WASHINGTON — U.S. construction spending fell 2.1 per cent in May with both homebuilding and nonresidential activity declining.
The Commerce Department said the May decline followed an even larger 3.5 per cent fall in April. Construction spending was also down in March, falling 0.3 per cent.
The construction industry has been rocked by the shutdowns triggered by the coronavirus pandemic and with cases rising again in many parts of the country there are concerns that construction could see further declines in coming months.
Economists, who had been expecting a slight improvement in the May activity, said the construction industry was likely to face more headwinds in coming months as the country deals with the uncertainty caused by the cornavirus.
“The data are consistent with our expectations for sharp declines in investment in the second quarter,” said Nancy Vanden Houten, lead U.S. economist for Oxford Economics.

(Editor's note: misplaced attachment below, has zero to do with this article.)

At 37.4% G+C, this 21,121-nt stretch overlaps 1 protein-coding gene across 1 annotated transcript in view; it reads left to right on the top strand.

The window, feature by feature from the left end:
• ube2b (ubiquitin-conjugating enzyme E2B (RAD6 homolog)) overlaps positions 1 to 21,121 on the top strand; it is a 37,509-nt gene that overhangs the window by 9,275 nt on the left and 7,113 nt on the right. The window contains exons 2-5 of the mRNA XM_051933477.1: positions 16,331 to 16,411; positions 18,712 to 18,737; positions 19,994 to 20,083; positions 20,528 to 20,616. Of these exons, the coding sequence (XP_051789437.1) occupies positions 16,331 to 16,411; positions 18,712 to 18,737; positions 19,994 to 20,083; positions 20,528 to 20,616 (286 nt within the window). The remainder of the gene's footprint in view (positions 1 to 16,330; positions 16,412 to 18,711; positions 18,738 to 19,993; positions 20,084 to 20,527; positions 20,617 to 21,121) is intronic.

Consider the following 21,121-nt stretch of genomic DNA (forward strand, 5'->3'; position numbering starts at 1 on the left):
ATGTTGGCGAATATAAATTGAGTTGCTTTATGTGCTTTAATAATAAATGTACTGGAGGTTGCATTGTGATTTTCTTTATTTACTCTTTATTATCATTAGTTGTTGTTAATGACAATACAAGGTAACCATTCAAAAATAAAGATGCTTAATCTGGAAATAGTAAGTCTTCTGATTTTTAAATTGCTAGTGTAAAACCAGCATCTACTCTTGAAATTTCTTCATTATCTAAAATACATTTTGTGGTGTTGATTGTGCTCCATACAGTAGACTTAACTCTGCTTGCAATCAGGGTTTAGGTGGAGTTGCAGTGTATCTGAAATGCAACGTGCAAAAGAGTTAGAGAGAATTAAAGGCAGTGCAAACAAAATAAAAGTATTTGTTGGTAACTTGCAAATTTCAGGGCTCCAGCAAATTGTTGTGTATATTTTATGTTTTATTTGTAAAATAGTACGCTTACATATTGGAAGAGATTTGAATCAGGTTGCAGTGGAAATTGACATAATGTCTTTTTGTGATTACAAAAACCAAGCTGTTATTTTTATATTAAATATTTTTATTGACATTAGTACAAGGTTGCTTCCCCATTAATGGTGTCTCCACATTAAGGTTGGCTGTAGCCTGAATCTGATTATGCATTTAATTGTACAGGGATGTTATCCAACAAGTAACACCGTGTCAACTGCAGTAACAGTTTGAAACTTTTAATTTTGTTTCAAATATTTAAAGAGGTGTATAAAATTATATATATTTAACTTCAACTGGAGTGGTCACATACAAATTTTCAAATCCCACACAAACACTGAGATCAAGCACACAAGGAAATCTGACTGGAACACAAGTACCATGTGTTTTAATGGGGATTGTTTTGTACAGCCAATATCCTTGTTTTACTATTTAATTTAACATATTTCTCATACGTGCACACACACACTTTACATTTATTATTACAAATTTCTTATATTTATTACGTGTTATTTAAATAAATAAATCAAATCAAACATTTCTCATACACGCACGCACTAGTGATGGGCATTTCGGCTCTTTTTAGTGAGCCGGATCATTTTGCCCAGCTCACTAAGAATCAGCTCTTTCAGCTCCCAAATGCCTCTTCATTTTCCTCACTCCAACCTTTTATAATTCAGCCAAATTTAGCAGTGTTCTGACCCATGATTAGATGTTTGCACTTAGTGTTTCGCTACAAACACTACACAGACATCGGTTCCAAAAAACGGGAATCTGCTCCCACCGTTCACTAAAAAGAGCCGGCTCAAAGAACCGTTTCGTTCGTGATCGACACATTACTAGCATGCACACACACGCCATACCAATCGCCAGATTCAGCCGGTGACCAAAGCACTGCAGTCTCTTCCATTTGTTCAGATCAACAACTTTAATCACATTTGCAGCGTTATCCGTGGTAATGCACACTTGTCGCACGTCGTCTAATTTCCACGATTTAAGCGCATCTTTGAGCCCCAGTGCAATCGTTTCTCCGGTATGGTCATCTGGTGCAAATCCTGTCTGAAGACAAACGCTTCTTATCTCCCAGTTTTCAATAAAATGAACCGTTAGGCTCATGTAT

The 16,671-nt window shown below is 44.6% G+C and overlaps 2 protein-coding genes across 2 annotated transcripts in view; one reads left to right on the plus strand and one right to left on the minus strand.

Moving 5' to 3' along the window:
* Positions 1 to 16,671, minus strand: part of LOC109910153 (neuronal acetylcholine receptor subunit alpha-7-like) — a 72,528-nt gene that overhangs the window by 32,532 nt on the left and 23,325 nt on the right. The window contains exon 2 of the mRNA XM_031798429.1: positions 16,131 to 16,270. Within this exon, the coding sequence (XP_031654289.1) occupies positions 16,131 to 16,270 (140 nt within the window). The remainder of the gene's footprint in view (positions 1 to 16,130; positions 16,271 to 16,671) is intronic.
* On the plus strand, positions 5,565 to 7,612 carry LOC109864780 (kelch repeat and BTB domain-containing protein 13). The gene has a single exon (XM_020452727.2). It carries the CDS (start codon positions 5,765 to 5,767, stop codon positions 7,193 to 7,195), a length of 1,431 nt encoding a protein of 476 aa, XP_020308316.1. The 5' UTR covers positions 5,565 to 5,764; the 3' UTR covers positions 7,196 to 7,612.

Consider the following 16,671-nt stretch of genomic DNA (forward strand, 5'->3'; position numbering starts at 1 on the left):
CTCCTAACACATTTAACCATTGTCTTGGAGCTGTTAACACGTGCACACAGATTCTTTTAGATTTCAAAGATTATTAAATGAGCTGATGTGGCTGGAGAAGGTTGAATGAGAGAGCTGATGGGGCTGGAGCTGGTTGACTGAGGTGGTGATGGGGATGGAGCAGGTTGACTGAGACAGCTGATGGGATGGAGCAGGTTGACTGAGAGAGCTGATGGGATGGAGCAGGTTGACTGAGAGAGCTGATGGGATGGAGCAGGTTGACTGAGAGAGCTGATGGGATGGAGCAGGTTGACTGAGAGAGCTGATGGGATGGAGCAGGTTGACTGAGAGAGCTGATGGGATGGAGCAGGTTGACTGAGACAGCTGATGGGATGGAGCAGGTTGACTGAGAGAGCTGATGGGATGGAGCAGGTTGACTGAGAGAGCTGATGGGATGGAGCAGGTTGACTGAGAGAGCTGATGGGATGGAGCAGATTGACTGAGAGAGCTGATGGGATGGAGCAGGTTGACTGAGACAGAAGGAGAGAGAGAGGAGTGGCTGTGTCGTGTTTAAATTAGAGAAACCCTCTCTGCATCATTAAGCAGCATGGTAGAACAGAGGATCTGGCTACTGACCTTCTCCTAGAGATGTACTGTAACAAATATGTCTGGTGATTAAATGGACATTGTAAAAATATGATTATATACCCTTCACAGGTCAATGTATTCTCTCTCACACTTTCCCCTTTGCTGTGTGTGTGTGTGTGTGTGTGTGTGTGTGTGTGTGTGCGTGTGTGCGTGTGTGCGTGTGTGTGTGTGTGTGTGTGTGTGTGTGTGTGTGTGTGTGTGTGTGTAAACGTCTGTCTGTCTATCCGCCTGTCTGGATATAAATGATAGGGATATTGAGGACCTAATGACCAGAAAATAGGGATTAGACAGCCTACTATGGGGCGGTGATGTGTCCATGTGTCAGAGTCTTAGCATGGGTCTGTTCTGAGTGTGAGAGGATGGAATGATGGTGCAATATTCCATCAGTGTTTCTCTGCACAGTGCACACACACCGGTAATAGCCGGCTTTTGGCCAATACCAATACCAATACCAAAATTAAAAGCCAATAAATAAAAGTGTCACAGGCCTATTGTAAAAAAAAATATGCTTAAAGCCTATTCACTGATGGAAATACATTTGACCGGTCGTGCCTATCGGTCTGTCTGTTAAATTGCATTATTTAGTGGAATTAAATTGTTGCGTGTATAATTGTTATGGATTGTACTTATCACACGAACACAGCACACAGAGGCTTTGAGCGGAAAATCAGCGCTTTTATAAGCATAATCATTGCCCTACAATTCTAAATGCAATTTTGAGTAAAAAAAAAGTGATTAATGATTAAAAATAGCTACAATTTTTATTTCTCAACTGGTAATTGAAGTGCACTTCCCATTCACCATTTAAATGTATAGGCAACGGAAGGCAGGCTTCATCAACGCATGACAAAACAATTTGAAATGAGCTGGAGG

She predicted some rebound in construction in the second half of the year but she said any overall gains would be held back by expected declines in government spending “as state and local budgets are squeezed by the pandemic.”
Construction of homes dropped four per cent in May with single-family homes down 8.5 per cent while apartment construction rose 2.3 per cent.
Nonresidential construction declined 2.4 per cent with office building down 1.1 per cent and hotel construction falling 3.5 per cent. The category that includes shopping centres fell 1.2 per cent.
Spending on government construction projects rose 1.2 per cent in May.
The various changes left construction spending up a slight 0.3 per cent from a year ago at a seasonally adjusted annual rate of $1.36 trillion.